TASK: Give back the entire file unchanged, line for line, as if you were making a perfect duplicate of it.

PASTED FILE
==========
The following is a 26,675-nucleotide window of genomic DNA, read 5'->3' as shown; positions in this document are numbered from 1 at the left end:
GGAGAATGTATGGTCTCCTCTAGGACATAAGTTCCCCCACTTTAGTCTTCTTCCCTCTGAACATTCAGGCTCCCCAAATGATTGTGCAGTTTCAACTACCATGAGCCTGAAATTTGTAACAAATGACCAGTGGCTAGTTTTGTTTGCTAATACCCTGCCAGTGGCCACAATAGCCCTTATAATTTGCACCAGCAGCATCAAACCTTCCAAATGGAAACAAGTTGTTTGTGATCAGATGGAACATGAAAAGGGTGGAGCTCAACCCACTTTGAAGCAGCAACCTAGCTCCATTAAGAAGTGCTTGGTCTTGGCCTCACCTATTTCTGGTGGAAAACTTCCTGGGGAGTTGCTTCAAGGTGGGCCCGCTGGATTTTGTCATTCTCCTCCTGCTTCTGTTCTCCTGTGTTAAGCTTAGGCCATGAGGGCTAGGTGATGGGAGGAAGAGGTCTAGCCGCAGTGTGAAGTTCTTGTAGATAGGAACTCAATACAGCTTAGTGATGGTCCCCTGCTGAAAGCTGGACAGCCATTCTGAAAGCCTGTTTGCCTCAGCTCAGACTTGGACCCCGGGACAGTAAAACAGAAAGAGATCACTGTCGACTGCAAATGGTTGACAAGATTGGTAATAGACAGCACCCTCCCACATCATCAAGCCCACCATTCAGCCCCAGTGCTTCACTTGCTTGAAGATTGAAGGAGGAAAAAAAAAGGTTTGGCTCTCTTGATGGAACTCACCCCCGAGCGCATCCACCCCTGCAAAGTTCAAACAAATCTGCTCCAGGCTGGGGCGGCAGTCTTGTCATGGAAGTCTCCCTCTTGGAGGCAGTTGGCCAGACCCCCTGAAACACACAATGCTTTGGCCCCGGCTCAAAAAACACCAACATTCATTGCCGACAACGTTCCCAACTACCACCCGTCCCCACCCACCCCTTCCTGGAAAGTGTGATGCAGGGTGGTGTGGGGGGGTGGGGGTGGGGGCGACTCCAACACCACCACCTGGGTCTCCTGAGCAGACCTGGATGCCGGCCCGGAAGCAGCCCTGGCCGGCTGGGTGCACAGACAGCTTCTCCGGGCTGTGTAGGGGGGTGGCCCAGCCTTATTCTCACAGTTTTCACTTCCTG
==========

The following is a 26,675-nucleotide window of genomic DNA, read 5'->3' as shown; positions in this document are numbered from 1 at the left end:
GGAGAATGTATGGTCTCCTCTAGGACATAAGTTCCCCCACTTTAGTCTTCTTCCCTCTGAACATTCAGGCTCCCCAAATGATTGTGCAGTTTCAACTACCATGAGCCTGAAATTTGTAACAAATGACCAGTGGCTAGTTTTGTTTGCTAATACCCTGCCAGTGGCCACAATAGCCCTTATAATTTGCACCAGCAGCATCAAACCTTCCAAATGGAAACAAGTTGTTTGTGATCAGATGGAACATGAAAAGGGTGGAGCTCAACCCACTTTGAAGCAGCAACCTAGCTCCATTAAGAAGTGCTTGGTCTTGGCCTCACCTATTTCTGGTGGAAAACTTCCTGGGGAGTTGCTTCAAGGTGGGCCCGCTGGATTTTGTCATTCTCCTCCTGCTTCTGTTCTCCTGTGTTAAGCTTAGGCCATGAGGGCTAGGTGATGGGAGGAAGAGGTCTAGCCGCAGTGTGAAGTTCTTGTAGATAGGAACTCAATACAGCTTAGTGATGGTCCCCTGCTGAAAGCTGGACAGCCATTCTGAAAGCCTGTTTGCCTCAGCTCAGACTTGGACCCCGGGACAGTAAAACAGAAAGAGATCACTGTCGACTGCAAATGGTTGACAAGATTGGTAATAGACAGCACCCTCCCACATCATCAAGCCCACCATTCAGCCCCAGTGCTTCACTTGCTTGAAGATTGAAGGAGGAAAAAAAAAGGTTTGGCTCTCTTGATGGAACTCACCCCCGAGCGCATCCACCCCTGCAAAGTTCAAACAAATCTGCTCCAGGCTGGGGCGGCAGTCTTGTCATGGAAGTCTCCCTCTTGGAGGCAGTTGGCCAGACCCCCTGAAACACACAATGCTTTGGCCCCGGCTCAAAAAACACCAACATTCATTGCCGACAACGTTCCCAACTACCACCCGTCCCCACCCACCCCTTCCTGGAAAGTGTGATGCAGGGTGGTGTGGGGGGGTGGGGGTGGGGGCGACTCCAACACCACCACCTGGGTCTCCTGAGCAGACCTGGATGCCGGCCCGGAAGCAGCCCTGGCCGGCTGGGTGCACAGACAGCTTCTCCGGGCTGTGTAGGGGGGTGGCCCAGCCTTATTCTCACAGTTTTCACTTCCTG